The demands of evolving technology have resulted in innovation in motor control applications that require high accuracy position detection. The optical encoder resolution can be based on the number of slots inscribed from fine lithography in a disc, usually hundreds or thousands.
Interpolating these sine and cosine signals to a high speed, high performance ADC will enable us to create higher resolution encoders without requiring system changes to the encoder disc. For example, when an encoder sine and cosine signal are sampled at a slower rate, fewer values of the signal are captured, as shown in Figure 3; this also limits the accuracy of the position cap.
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Figure 3. Sampling rate. (Source: Analog Devices, Inc.)
In Figure 3, when the ADC samples at a faster rate, more detailed values of the signal are captured, and a higher accuracy position is determined. A high-speed sampling rate of the ADC allows oversampling, further improving the noise performance, removing some digital postprocessing needs. At the same time, it reduces the output data rate from the ADC; that is, allowing for slower serial frequency signals, hence simplifying the digital interface. The motor position feedback system is mounted in the motor assembly, which can be pretty small in certain applications. So size is vital to fit in the limited PCB area of the encoder module. The emerging of multiple channel components in a single, tiny package are best suited for space saving.
Optical Encoder Position Feedback Design Example
An example of an optimized optical encoder position feedback system is shown in Figure 4. The circuit can be interfaced to an absolute type of optical encoder where differential sine and cosine signals from the encoder can be captured by the circuit. Figure 4 shows an ADA4940-2 front-end, dual channel, fully differential amplifier driving the ADC, in this case an AD7380, a dual-channel, 16-bit, fully differential, 4 MSPS, simultaneous sampling SAR ADC, housed in a small 3 mm × 3 mm LFCSP package.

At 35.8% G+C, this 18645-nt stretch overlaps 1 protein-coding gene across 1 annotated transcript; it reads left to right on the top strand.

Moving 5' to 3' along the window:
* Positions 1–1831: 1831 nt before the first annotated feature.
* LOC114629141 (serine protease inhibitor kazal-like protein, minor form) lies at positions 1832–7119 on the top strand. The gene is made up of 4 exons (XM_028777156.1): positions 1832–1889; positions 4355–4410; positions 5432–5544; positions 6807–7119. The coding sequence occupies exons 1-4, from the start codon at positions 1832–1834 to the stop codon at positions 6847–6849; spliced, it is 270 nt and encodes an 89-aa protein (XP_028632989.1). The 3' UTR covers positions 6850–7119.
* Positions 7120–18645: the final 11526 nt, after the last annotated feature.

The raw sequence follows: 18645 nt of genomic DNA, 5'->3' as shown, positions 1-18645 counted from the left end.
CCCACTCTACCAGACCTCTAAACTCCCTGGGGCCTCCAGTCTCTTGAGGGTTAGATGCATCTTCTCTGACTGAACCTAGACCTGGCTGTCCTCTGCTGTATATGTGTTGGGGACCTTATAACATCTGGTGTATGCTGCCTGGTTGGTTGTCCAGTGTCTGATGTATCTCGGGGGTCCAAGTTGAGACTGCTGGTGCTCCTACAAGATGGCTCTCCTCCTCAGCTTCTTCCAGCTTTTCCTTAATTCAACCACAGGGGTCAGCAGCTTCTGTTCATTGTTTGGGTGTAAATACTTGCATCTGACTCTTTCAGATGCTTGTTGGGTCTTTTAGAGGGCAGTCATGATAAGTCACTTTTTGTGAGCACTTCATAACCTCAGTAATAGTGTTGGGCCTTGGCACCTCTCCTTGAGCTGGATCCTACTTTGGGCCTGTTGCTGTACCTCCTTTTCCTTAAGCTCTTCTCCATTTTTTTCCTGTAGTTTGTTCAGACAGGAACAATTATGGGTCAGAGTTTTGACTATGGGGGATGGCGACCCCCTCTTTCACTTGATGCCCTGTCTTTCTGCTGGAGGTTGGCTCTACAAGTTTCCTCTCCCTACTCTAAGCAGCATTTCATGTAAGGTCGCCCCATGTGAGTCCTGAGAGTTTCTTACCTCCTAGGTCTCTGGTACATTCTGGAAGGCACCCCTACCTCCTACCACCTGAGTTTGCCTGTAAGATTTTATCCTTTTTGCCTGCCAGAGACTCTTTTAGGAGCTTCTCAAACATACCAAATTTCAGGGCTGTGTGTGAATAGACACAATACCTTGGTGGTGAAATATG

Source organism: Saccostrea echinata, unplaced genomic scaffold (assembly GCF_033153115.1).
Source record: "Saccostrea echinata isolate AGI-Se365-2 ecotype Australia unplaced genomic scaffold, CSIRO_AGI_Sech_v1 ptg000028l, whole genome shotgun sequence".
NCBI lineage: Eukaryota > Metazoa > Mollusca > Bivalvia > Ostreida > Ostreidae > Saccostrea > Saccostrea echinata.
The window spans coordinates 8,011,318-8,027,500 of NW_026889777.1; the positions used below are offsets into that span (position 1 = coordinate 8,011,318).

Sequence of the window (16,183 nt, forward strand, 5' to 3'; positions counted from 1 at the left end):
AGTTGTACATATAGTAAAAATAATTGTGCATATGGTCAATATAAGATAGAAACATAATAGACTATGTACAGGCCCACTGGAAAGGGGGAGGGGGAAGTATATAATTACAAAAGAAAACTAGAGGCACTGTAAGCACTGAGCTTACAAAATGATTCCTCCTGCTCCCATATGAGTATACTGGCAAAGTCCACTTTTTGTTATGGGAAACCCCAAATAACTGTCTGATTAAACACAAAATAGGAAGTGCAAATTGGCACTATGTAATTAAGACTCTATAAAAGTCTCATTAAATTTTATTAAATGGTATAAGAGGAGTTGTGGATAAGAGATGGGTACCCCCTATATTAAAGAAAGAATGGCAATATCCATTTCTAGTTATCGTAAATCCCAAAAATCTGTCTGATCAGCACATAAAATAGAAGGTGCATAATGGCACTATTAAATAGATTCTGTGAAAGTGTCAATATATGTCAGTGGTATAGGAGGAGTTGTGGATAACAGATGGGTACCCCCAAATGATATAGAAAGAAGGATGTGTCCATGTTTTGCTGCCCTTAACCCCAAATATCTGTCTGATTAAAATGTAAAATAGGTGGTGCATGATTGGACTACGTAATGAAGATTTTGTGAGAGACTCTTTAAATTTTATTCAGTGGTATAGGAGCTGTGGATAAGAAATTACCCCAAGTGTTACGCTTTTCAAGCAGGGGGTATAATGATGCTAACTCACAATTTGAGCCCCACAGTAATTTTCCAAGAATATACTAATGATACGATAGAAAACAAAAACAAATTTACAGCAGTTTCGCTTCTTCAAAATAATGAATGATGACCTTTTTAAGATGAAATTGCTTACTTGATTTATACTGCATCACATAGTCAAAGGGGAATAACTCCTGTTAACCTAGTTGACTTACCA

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Figure 4. Optimized feedback system design. (Source: Analog Devices, Inc.)
The on-chip 2.5 V reference would allow minimum component requirements for this circuit. The VCC and VDRIVE of the ADC and the supply rails of the amplifier driver can be powered by an LDO regulator, such as the LT3023 and LT3032. When these reference designs are interfaced—for example, with a 1024-slot optical encoder that produces 1024 cycles of sine and cosine in one revolution of the encoder disc—the 16-bit AD7380 samples each encoder slot at 216 codes, overall increasing the encoder resolution up to 26 bits.
The 4 MSPS throughput rate ensures that detailed sine and cosine cycles are captured and encoder positions are up to date. The high throughput rate enables oversampling on-chip, which reduces the time penalty of digital ASICs or microcontrollers feeding the precise encoder position to the motor. On-chip oversampling allows for an additional 2 bits of resolution, which can be used with an on-chip resolution boost feature. The resolution boost can further improve the accuracy up to 28 bits.
Motor control system demands for higher accuracy, higher speed, and miniaturization are increasing. Optical encoders are used as motor position-sensing devices. To do this, the optical encoder signal chain must have a high level of accuracy when measuring the motor position. A high speed, high throughput ADC accurately captures information and feeds motor position data to the controller, enabling higher levels of accuracy and optimization in the position-feedback system.
About the Author
|Jonathan Colao is product applications engineer in the Precision Converter Technology Group at Analog Devices. He joined ADI in Cavite, Philippines, in 2006 as a product engineer. He graduated from Xavier University in Cagayan de Oro, Philippines, with a bachelor’s degree in electronics engineering. He can be reached at firstname.lastname@example.org.|